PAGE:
The Duke and Duchess of Cambridge, William and Kate, landed in Jamaica Tuesday, March 22, as a part of their royal tour, but some Jamaicans would rather they stay away until a formal apology for slavery backed up by tangible reparations is finally rendered.
“We note with great concern your visit to our country, Jamaica, during a period when we are still in the throes of a global pandemic and bracing for the full impact of another global crisis associated with the Russian/Ukraine war,” 100 Jamaican leaders wrote in an open letter to the couple, published Sunday, The Associated Press (AP) reported.
“We see no reason to celebrate 70 years of the ascension of your grandmother to the British throne because her leadership, and that of her predecessors, have perpetuated the greatest human rights tragedy in the history of humankind,” the letter continued.
William and Kate are visiting Jamaica as a part of a week-long tour requested by Queen Elizabeth II to strengthen Britain and the monarchy’s ties with commonwealth countries, the report stated.
However, many Jamaicans believe the visit is empty symbolism in the absence of an official apology and reparations.
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Jamaican lawmaker Mike Henry is a longtime reparations advocate who has been leading the charge to get reparations from Britain for years. He believes Jamaicans are owed an estimated 7 billion pounds.
“An apology really admits that there is some guilt,” for centuries of “abuse of human life and labor,” Henry told the AP.
Good Morning Britain Correspondent Noel Phillips explained many Jamaicans’ sentiments about the royal visit during a news segment.
“You get the sense that this tour is slightly off-key because the timing just doesn’t seem to be right. People here in Jamaica, they don’t want William and Kate here and they make it quite clear,” Phillips said, noting Jamaicans told him they felt the monarch had turned a deaf ear on their requests for restorative justice.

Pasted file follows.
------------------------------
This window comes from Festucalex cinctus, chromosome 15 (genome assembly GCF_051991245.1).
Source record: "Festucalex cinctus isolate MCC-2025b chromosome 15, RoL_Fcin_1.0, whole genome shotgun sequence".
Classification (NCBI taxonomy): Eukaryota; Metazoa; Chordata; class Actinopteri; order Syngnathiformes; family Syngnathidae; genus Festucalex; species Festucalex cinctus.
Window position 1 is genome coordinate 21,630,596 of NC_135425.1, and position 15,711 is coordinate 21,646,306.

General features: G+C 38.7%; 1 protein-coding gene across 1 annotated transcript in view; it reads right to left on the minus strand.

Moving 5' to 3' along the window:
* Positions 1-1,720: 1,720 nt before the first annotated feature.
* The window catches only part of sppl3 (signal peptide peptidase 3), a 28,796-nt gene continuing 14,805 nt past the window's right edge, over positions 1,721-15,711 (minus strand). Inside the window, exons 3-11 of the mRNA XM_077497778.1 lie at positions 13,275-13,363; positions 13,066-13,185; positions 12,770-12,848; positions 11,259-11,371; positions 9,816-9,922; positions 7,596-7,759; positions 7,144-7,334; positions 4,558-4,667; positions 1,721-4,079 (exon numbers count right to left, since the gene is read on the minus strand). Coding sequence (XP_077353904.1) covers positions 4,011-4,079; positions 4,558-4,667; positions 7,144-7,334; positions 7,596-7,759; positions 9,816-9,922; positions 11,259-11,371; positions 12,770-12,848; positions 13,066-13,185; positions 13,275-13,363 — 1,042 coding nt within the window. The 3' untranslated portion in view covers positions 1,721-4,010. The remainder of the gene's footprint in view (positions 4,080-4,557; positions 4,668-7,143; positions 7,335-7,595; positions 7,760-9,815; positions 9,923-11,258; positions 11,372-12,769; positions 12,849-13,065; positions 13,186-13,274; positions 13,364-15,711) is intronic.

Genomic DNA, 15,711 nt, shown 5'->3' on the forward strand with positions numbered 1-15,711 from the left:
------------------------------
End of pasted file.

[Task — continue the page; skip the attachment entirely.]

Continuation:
“They don’t have a problem with the Queen, they have a problem with the institution,” Phillips continued. “They see the British Monarchy as an institution that has long oppressed them and they want reparations. They also want an apology and they feel that they’ve been asking for these things for an awful long time and until now there’s been no acknowledgment of their suffering or pain.”
Phillips said a protest was set to take place at Jamaica’s British Embassy upon the Duke and Duchess’ arrival. He quoted a government source in Jamaica who told him, “As soon as they leave Jamaica will begin the process of removing the Queen as Head of State.” His words were echoed by race correspondent Nadine White on Twitter.
Attorney, author and activist Dr. Shola Mos-Shogbamimu retweeted Phillips’ news segment, noting what an “utter failure” she thought William and Kate’s tour is.
“Jamaica Govt will commence the removal of the Queen as Head of State once the Duke and Duchess of Cambridge leave,” Mos-Shogbamimu tweeted. “#RoyalTourCaribbean is an utter failure. Times have changed and the tide has turned. This #PlatinumJubilee tour is tone deaf.”
Jamaica could be the second commonwealth country to remove Queen Elizabeth as its head of state, following the lead of Barbados, which officially cut ties with the British monarchy as its head in November 2021.
The visit coincides with Jamaica’s 60th Independence anniversary. In their letter, Jamaica’s leaders wrote that they were sad “that more progress has not been made given the burden of our colonial inheritance. We nonetheless celebrate the many achievements of great Jamaicans who rejected negative, colonial self-concepts and who self-confidently succeeded against tremendous odds. We will also remember and celebrate our freedom fighters.”
Jamaicans aren’t the first to oppose the royals’ visit on their Caribbean tour. The couple canceled a planned visit to Belize due to protests.
PHOTO: Britain’s Prince William and Kate, Duchess of Cambridge attend the 1st Battalion Irish Guards’ St. Patrick’s Day Parade at Mons Barracks, March 17, 2022 in Aldershot, England. Prince William and his wife Catherine are embarking on a tour to Central America and the Caribbean, even as some countries in the region mull cutting ties to the British monarchy. The couple will visit Belize, Jamaica and the Bahamas on the week-long journey that starts Saturday, March 19, 2022. (Chris Jackson/Pool via AP, file)